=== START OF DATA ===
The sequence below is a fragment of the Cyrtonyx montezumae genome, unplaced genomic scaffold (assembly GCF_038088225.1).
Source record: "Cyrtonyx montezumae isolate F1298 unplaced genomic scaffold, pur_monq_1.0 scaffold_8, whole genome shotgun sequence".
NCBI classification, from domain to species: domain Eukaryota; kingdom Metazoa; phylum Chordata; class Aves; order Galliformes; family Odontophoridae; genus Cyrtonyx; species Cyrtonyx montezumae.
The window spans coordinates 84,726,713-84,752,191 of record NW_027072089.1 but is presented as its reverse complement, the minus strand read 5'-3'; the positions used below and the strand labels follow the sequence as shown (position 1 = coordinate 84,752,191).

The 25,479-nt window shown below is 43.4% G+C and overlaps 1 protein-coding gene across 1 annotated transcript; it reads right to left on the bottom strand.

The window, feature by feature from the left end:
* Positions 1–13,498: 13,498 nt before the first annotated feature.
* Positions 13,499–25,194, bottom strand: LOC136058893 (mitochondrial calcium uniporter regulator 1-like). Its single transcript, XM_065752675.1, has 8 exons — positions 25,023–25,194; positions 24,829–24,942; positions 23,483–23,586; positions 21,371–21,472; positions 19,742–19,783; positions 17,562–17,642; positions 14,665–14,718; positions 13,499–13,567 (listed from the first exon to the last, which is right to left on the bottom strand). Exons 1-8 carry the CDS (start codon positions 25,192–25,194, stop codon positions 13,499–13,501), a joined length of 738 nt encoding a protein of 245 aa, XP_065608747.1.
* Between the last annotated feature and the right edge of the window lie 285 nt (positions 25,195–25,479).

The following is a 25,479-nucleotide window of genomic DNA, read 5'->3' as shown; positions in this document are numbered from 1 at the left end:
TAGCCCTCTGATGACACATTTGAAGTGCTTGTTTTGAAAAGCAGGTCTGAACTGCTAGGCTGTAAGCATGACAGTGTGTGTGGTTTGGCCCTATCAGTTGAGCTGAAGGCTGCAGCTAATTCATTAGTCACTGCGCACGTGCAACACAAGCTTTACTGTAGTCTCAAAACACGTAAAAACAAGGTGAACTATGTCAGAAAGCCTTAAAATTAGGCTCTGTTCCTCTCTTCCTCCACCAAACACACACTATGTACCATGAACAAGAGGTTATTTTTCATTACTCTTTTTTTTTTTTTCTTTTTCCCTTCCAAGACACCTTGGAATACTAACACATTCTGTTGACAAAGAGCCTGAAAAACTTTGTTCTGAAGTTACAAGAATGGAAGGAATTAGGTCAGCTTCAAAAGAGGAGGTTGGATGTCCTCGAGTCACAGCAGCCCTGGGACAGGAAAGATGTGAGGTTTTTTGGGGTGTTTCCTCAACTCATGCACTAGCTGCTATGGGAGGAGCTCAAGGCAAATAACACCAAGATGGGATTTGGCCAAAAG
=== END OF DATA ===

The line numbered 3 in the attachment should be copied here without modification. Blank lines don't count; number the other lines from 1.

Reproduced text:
NCBI classification, from domain to species: domain Eukaryota; kingdom Metazoa; phylum Chordata; class Aves; order Galliformes; family Odontophoridae; genus Cyrtonyx; species Cyrtonyx montezumae.